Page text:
Ethan bobs his head in agreement. “I have to be honest. I wanted something out-of-the-way, but this is insane. I mean, it’s like we’re in the middle of…”

His voice trails off mid-sentence. I can only imagine he was going to point out that we are in the middle of nowhere. But before he can get out the words, his mouth falls open. Because the house has finally come into view.

And it’s unbelievable.

The listing on Judy’s website mentioned that it’s two stories tall, plus an attic, but that description doesn’t do justice to this sprawling estate. The ceilings must be extremely high, because the steep gable roof of the house seems to scrape against the sky, heavy with snow. The sides

of the house are lined with pointed arch windows that give the house a look of a cathedral rather than a place where people live. Ethan’s jaw looks like it might unhinge.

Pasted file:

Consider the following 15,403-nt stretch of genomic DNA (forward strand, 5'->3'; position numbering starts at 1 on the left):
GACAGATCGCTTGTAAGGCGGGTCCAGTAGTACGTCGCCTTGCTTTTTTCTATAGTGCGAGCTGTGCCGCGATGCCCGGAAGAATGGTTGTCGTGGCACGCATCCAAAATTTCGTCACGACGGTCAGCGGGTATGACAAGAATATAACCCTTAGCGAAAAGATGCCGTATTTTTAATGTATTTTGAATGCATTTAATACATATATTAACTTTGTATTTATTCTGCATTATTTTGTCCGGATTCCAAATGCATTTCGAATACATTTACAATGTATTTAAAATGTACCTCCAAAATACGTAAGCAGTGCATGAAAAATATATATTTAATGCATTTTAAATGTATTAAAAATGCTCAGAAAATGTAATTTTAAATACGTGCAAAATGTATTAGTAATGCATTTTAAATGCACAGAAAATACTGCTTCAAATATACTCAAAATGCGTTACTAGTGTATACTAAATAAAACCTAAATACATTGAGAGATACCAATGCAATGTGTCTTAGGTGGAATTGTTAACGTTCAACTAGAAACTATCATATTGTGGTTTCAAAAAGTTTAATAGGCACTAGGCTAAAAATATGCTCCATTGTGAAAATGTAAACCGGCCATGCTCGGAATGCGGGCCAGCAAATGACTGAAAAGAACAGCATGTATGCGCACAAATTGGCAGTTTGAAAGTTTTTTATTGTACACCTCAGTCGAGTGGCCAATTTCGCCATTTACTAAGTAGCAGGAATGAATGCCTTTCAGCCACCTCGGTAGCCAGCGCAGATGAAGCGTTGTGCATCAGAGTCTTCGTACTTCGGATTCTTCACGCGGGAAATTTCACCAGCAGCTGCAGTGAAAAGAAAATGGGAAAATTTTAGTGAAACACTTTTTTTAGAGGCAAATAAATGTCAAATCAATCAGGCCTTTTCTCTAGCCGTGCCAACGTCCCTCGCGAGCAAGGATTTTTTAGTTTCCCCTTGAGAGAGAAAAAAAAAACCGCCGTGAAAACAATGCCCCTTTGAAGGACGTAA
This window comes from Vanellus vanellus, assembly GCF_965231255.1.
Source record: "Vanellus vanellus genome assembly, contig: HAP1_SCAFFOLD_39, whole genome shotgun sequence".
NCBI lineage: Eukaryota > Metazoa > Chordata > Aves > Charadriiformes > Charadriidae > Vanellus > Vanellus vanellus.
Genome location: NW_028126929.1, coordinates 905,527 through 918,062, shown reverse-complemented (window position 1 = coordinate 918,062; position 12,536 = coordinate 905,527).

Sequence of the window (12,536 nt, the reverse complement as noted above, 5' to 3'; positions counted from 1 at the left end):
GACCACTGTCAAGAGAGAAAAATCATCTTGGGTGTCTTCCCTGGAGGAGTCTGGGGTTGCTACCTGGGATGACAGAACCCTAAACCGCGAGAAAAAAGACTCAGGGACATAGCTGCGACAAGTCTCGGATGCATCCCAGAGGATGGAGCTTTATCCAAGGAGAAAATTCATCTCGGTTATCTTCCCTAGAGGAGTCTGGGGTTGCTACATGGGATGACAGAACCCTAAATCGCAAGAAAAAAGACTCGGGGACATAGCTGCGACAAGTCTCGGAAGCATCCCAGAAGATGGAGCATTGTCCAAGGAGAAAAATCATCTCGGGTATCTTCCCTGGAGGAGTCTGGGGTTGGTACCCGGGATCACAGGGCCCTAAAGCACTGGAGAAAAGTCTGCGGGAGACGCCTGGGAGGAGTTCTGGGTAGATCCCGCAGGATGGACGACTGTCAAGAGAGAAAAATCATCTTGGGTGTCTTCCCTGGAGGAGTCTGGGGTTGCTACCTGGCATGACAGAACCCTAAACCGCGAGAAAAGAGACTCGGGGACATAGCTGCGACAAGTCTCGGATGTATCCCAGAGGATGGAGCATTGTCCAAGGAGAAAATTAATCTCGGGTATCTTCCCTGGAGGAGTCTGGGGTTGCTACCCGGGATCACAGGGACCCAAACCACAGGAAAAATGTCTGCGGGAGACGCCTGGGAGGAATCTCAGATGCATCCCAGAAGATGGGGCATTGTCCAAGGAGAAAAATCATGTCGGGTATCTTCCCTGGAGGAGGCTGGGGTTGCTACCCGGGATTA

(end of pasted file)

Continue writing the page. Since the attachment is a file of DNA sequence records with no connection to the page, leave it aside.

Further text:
“Jesus,” he breathes. “Can you imagine living in a place like that?”

I may know my husband for only just over a year, but I recognize the look on his face. He’s not asking a rhetorical question. He wants to live in this house. We have dragged poor Judy across half of Westchester and Long Island, because no place we have seen has quite lived up to the picture Ethan has in his head. But now…

“You like it?” I say.

“Don’t you think it’s great? I mean, look at the place.”

I open my mouth to agree with him. This house is undeniably beautiful. It’s huge and elegant and remote—all the things we have been searching for. It’s a perfect home to fill up with children, which is our eventual goal. I want to tell Ethan that I love the house as much as he does. That when Judy arrives, we should make her an offer on the spot.

But I can’t do that.

Because as I stare out at this sprawling estate, a sick feeling comes over me. So sick that I cover my mouth and take a deep breath to keep from losing my lunch all over the BMW’s expensive upholstery. I have never felt this way before. Not about any of the dozens of empty houses we have toured over the last couple of months. I have never had a feeling this strong.